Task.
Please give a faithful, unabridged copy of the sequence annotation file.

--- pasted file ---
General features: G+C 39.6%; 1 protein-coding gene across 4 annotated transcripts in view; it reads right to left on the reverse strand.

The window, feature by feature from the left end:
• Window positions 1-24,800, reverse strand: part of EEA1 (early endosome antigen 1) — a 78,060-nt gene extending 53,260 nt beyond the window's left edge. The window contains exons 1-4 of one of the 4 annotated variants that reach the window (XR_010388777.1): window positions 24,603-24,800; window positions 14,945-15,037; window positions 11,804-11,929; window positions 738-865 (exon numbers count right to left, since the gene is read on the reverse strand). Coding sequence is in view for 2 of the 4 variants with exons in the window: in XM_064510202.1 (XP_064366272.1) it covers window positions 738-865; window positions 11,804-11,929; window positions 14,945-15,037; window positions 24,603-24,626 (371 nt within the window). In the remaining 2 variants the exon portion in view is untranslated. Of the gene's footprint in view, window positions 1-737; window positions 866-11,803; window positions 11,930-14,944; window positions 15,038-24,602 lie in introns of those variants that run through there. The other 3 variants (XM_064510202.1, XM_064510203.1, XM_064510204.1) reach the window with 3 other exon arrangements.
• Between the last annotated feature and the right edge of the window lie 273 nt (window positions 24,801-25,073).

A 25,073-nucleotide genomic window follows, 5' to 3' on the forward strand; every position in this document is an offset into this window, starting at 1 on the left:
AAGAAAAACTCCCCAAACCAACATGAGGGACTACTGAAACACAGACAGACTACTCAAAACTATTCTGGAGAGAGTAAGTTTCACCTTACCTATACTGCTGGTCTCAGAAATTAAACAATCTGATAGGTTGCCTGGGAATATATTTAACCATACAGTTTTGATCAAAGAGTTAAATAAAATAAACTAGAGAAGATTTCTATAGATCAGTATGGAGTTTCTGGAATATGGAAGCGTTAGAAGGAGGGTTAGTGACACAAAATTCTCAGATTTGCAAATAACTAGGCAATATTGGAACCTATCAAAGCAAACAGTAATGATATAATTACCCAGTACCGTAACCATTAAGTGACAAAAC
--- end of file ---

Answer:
General features: G+C 39.6%; 1 protein-coding gene across 4 annotated transcripts in view; it reads right to left on the reverse strand.

The window, feature by feature from the left end:
• Window positions 1-24,800, reverse strand: part of EEA1 (early endosome antigen 1) — a 78,060-nt gene extending 53,260 nt beyond the window's left edge. The window contains exons 1-4 of one of the 4 annotated variants that reach the window (XR_010388777.1): window positions 24,603-24,800; window positions 14,945-15,037; window positions 11,804-11,929; window positions 738-865 (exon numbers count right to left, since the gene is read on the reverse strand). Coding sequence is in view for 2 of the 4 variants with exons in the window: in XM_064510202.1 (XP_064366272.1) it covers window positions 738-865; window positions 11,804-11,929; window positions 14,945-15,037; window positions 24,603-24,626 (371 nt within the window). In the remaining 2 variants the exon portion in view is untranslated. Of the gene's footprint in view, window positions 1-737; window positions 866-11,803; window positions 11,930-14,944; window positions 15,038-24,602 lie in introns of those variants that run through there. The other 3 variants (XM_064510202.1, XM_064510203.1, XM_064510204.1) reach the window with 3 other exon arrangements.
• Between the last annotated feature and the right edge of the window lie 273 nt (window positions 24,801-25,073).

A 25,073-nucleotide genomic window follows, 5' to 3' on the forward strand; every position in this document is an offset into this window, starting at 1 on the left:
AAGAAAAACTCCCCAAACCAACATGAGGGACTACTGAAACACAGACAGACTACTCAAAACTATTCTGGAGAGAGTAAGTTTCACCTTACCTATACTGCTGGTCTCAGAAATTAAACAATCTGATAGGTTGCCTGGGAATATATTTAACCATACAGTTTTGATCAAAGAGTTAAATAAAATAAACTAGAGAAGATTTCTATAGATCAGTATGGAGTTTCTGGAATATGGAAGCGTTAGAAGGAGGGTTAGTGACACAAAATTCTCAGATTTGCAAATAACTAGGCAATATTGGAACCTATCAAAGCAAACAGTAATGATATAATTACCCAGTACCGTAACCATTAAGTGACAAAAC